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Found 142 results

  1. Some maritime slab?

    I found this sandstone slab on our property in south west Colorado, near Placerville, and was struck by the spider like creature especially. There also seems to be a mollusk nearby this creature. But its legs would have been so fragile, hard to imagine how it could be a fossil. But it doesn't seem like just a random shape to me. Any thoughts? I had to reduce the pictures quite a bit to fit size requirements here.
  2. After practically years of scouting properties in my area, I’ve finally found a decently productive site. To start, will just be some neat info about the site.
  3. My most recent Pierre shale find

    Here’s one a friend and I have been trying to settle for a little while. One end of the argument is that this is an unusual rock carried off the mountains by glaciers. the other end is that this is a heavily eroded bivalve.
  4. Hello everyone, I've had a lifelong passion for fossils but I'm a relative newbie to collecting, having only done it for the last 3 years. Most of my previous fossil-collecting trips were in NC, where you find sharks teeth and shells by sifting through creeks or looking through mine deposits. I know very little about how people do it out west, which has turned out to be a big problem. On a recent vacation to Colorado, I looked around Florissant Fossil Beds and also ordered a shipment of fossils from the quarry. The shipments arrived about a week ago, and there's some pretty interesting imprints on the surface some of the rocks, namely possible Sequoia and Cedrelospermum, as well as another rounded leaf. I got an X-Acto 1 knife and started splitting yesterday. The problem is, even though I'm trying to follow the instructions of the sheet sent with the fossils, I haven't found many fossils, and worse yet I've accidentally lopped off the tops of the sequoia and Cedrelospermum leaves (it's nothing a little superglue can't fix, but still). The remaining parts of the leaves are also in a very precarious position: they are on very thin layers and I can't continue splitting the shale without possibly causing damage to them. I'll share pictures later. People who've successfully found fossils at Florissant, what are your secrets to finding things and not causing damage to fossils that are in the same rock that you're splitting?
  5. Douglas Pass Colorado

    Fossils found at Douglas Pass, Colorado this weekend. Seed?, Unidentified leaves. Shells. (Elimia tenera and unidentified clam). Plant fossils were found near the Radar Dome. The shells were found at a much lower level.
  6. I've bought fossils, and I've found them myself! Here are some of my greatest finds in my collection!
  7. Coral I found.

    I found some coral fossils on the Million Dollar Highway. I found some other cool fossils, but I couldn't pull them out of the rock...
  8. I’m not familiar with fossils at all so I need help identifying the specimen in the attached pictures. I found this mineral specimen, or at least I thought it was just a large crystal rock, in 2012 at my stepdads house in Placerville, Colorado(San Juan Mountains, down valley from Telluride). I was moving the rock, accidentally dropped it and several pieces broke off. That’s when I wondered if it was a fossil due to the presence of what looks like dried blood, venous cavities, connective tissue, bone, and skin. It is as if it was frozen instantly and turned into stone and crystal, Medusa reminiscent. The San Juan volcanic field is said to be the largest eruption in the world and the proximity of where I found it could explain the strange preservation (if it is in fact a fossil).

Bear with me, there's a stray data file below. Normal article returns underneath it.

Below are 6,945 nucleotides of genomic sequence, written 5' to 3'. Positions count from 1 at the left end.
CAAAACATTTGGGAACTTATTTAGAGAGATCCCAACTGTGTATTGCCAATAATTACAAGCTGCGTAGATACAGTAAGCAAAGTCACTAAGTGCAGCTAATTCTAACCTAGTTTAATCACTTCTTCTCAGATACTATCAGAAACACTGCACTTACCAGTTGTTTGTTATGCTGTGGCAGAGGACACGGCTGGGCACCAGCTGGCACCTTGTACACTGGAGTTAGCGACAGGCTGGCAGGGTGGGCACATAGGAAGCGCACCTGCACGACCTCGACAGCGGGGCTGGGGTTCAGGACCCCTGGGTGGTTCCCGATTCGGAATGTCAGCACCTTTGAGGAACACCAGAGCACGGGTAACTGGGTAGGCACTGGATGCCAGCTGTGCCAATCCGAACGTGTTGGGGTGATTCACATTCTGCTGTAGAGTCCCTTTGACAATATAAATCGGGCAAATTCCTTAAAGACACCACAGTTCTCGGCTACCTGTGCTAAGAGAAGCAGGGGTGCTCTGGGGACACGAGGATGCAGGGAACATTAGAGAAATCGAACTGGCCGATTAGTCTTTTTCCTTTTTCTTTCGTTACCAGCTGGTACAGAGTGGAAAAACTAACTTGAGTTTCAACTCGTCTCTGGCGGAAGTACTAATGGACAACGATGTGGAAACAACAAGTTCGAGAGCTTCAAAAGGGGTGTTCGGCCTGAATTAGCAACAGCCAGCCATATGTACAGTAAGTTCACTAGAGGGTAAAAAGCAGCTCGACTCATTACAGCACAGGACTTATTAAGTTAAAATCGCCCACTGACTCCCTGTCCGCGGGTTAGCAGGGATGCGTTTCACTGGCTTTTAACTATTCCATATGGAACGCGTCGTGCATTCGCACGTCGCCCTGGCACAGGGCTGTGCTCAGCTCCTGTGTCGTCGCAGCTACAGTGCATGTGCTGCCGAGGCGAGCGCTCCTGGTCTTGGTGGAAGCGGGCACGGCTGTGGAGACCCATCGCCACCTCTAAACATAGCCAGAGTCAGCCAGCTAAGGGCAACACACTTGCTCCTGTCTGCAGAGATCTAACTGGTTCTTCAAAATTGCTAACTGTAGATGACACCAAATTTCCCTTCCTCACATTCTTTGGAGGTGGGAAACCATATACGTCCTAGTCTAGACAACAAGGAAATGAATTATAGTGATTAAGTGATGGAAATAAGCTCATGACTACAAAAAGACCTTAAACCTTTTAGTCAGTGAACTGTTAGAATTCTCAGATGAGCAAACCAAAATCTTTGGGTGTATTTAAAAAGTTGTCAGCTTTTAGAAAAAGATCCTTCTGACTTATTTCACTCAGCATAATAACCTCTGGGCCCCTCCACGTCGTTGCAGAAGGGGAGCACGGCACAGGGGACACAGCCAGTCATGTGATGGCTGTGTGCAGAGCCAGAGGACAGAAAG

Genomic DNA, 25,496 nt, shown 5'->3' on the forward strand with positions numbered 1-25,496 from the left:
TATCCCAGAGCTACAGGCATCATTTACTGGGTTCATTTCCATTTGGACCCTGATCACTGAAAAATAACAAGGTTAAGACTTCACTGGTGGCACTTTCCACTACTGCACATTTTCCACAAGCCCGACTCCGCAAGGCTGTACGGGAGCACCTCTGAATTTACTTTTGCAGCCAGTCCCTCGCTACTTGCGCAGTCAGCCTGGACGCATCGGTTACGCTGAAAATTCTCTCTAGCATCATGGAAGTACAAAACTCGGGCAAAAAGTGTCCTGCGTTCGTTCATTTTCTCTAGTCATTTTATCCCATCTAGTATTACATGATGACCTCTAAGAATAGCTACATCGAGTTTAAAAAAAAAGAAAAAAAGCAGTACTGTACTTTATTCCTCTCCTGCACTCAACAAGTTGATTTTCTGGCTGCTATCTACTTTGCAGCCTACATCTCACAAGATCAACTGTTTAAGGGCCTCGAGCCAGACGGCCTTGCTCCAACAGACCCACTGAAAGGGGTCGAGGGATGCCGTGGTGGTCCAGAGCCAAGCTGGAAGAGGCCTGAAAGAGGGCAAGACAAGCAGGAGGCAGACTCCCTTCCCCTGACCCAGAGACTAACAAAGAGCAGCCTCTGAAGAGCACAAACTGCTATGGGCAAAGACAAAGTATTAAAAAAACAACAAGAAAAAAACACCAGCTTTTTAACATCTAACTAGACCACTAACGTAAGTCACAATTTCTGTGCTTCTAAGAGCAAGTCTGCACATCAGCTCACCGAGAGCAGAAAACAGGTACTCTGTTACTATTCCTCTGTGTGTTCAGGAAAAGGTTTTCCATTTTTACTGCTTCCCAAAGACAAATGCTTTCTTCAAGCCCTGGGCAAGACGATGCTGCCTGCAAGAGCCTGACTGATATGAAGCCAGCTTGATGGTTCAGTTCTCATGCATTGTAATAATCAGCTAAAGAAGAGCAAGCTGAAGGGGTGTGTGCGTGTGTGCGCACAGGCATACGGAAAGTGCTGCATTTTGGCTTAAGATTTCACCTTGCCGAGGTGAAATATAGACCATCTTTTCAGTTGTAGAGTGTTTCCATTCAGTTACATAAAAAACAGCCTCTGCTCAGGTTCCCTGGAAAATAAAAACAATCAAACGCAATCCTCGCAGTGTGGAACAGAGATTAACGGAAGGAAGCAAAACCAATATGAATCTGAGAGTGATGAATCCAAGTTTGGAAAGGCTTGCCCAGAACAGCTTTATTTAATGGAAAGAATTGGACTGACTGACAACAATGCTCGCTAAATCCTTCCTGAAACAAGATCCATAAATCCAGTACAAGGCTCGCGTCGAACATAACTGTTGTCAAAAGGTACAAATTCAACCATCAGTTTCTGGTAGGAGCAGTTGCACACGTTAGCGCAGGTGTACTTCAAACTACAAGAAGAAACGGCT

9. High Desert Fossil Run 2019

    Well, I'm headed up and ready to go. Been planning this trip for five months! obviously nothing to report yet, but I'm hoping a little pre-game Q and A with you guys might help me raise the safety factor. I'm traveling solo and I have never been to Millard county. No worries though, as desert camping and travel goes, this is an easy one for me. Three weeks in the Atacama on foot was far riskier! Death Valley, the Mojave, and Baja aren't too tough. Anyway: I've been scouting the works of Smith, Wilson, and about twenty other geologists and paleontologists to try my hand at places like Cowboy Pass, Camp Canyon, the red coral of the Foote range and Marjum pass in addition to the "tourist" sites like Fossil mountain in The Barn, reliable U-Dig, Fossil Butte and the fish quarries and my childhood dream, Dinosaur National Monument. ( I blame you all for everything but UDig and Dinosaur....first heard of those other spots on here or on members sites) Right now, I'm worried about road conditions in Millard county. Very hard to find recent reports and it looks like the weather was wet and floody. I plan to BLM camp for the entire trip of only for the quiet and some armchair astronomy. I don't use GPS or Internet maps, just topos, a recent road atlas, and my trusty Brunton transit. Any safety/weather/driving tips I should know before I get there?
  10. Does anyone have a copy of the following paper: Michael D. D'Emic Â& Matthew T. Carrano (2019) Redescription of Brachiosaurid Sauropod Dinosaur Material From the Upper Jurassic Morrison Formation, Colorado, USA. The Anatomical Record (advance online publication) doi: https://doi.org/10.1002/ar.24198 https://onlinelibrary.wiley.com/doi/10.1002/ar.24198
  11. Fossilized Coral? Western Colorado